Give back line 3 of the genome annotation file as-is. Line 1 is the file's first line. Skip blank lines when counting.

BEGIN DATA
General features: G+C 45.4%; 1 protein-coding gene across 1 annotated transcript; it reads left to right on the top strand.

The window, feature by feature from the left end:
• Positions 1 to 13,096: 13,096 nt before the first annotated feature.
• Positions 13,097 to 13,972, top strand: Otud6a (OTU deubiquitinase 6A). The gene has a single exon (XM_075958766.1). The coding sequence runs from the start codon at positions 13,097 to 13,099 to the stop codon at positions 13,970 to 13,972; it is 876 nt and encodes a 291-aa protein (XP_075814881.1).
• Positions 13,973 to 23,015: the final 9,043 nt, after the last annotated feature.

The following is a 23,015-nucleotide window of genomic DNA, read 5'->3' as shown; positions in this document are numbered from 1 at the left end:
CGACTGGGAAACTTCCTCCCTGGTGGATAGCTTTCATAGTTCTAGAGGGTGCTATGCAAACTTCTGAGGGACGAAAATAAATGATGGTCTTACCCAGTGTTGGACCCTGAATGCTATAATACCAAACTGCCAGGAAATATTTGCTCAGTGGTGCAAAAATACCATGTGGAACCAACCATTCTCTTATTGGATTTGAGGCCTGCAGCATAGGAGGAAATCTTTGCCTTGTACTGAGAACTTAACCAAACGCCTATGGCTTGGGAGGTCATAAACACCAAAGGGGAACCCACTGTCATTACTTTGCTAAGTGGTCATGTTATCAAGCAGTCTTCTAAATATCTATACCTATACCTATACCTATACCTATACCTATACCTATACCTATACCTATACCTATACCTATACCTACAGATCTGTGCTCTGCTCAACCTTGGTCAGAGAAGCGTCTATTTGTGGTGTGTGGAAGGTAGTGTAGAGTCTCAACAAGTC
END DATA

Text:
• Positions 1 to 13,096: 13,096 nt before the first annotated feature.